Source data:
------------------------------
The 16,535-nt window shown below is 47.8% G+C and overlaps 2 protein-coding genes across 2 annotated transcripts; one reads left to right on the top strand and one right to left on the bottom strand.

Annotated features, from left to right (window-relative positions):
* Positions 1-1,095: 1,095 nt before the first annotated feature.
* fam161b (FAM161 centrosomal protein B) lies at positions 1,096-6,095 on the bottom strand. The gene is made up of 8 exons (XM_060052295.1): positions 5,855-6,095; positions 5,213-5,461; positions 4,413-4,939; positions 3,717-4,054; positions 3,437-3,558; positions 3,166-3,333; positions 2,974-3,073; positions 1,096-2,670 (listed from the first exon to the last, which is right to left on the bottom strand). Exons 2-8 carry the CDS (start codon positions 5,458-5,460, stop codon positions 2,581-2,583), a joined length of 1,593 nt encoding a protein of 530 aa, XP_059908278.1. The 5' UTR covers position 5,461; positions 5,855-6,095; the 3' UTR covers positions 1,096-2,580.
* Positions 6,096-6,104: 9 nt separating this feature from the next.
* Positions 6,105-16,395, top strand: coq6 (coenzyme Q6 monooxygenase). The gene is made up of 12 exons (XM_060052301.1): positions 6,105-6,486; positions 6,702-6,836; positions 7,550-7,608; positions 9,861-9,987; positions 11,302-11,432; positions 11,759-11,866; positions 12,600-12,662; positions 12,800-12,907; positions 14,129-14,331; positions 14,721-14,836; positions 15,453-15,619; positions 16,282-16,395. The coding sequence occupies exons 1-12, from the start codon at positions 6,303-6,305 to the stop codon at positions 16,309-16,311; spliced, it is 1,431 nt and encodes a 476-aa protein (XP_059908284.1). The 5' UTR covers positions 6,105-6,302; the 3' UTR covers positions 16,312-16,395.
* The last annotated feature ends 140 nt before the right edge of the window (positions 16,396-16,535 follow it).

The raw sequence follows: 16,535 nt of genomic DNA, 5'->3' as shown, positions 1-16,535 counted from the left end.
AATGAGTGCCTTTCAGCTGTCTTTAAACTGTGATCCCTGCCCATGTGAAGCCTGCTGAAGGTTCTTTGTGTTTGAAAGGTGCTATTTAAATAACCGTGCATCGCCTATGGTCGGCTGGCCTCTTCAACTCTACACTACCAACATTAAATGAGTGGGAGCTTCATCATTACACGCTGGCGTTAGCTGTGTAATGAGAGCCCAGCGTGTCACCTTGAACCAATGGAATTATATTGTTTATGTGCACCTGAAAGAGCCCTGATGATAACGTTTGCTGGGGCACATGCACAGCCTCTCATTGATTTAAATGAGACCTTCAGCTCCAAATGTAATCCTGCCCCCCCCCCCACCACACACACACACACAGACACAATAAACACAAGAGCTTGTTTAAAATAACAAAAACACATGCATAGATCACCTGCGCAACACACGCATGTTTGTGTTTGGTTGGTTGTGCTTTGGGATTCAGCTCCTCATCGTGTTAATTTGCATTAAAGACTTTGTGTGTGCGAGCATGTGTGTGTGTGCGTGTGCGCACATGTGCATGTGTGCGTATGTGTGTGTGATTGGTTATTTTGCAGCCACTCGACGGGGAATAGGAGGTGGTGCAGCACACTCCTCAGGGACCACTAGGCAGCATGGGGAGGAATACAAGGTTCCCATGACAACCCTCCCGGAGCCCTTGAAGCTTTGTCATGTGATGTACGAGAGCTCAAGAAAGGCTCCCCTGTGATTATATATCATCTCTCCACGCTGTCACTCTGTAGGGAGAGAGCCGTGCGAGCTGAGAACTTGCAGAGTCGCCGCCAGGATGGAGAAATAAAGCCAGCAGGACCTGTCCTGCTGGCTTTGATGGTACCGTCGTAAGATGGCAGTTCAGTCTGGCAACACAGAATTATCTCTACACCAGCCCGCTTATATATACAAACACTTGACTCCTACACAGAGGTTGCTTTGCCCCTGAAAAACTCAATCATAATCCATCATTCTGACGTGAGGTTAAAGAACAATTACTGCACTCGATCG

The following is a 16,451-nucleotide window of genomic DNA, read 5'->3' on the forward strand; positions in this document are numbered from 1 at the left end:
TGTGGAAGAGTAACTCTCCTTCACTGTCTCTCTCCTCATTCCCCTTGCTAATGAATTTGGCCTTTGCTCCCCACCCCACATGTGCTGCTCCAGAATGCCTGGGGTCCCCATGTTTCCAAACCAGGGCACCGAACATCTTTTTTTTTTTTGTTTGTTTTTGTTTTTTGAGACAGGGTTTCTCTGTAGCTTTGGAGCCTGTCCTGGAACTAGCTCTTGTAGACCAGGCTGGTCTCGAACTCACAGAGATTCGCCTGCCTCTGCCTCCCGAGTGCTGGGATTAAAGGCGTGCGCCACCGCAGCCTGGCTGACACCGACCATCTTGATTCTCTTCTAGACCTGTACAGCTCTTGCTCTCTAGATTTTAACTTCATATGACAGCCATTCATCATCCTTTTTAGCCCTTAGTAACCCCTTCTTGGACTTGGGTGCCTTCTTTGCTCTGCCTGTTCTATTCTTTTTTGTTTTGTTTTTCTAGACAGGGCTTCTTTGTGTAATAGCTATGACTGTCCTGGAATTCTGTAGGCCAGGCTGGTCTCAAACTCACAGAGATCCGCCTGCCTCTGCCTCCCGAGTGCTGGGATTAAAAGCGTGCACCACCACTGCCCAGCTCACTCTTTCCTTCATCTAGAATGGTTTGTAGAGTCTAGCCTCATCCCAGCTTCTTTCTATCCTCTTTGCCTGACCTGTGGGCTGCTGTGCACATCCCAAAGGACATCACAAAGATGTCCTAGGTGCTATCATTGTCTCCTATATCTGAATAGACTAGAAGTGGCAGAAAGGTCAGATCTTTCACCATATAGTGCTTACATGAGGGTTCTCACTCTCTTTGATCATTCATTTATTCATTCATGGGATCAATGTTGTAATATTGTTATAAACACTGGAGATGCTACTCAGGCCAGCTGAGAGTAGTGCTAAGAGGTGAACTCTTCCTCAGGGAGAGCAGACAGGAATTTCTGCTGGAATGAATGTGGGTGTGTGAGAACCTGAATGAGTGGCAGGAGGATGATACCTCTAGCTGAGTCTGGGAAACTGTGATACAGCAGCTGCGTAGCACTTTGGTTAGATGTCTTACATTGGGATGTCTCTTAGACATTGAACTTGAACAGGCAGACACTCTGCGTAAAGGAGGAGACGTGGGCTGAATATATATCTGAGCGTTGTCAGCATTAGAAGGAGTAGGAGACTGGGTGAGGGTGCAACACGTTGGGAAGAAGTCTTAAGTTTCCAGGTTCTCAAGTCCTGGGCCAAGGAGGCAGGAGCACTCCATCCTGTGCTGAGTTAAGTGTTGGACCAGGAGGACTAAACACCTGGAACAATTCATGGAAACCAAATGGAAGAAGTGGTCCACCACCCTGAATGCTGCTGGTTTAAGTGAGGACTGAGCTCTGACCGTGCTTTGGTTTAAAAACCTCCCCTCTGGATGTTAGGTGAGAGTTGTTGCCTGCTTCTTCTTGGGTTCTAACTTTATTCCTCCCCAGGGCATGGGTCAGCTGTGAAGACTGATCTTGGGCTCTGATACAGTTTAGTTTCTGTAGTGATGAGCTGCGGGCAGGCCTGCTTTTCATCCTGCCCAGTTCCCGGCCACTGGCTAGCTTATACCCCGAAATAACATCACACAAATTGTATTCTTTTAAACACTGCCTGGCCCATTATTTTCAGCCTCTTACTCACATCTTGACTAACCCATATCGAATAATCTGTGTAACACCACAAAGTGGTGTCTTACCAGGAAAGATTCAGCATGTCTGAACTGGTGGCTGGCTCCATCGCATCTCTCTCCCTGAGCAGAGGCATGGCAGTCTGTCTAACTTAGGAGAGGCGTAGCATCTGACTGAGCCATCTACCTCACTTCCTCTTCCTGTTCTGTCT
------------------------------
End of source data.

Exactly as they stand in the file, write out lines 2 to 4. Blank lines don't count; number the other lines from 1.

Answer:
Annotated features, from left to right (window-relative positions):
* Positions 1-1,095: 1,095 nt before the first annotated feature.
* fam161b (FAM161 centrosomal protein B) lies at positions 1,096-6,095 on the bottom strand. The gene is made up of 8 exons (XM_060052295.1): positions 5,855-6,095; positions 5,213-5,461; positions 4,413-4,939; positions 3,717-4,054; positions 3,437-3,558; positions 3,166-3,333; positions 2,974-3,073; positions 1,096-2,670 (listed from the first exon to the last, which is right to left on the bottom strand). Exons 2-8 carry the CDS (start codon positions 5,458-5,460, stop codon positions 2,581-2,583), a joined length of 1,593 nt encoding a protein of 530 aa, XP_059908278.1. The 5' UTR covers position 5,461; positions 5,855-6,095; the 3' UTR covers positions 1,096-2,580.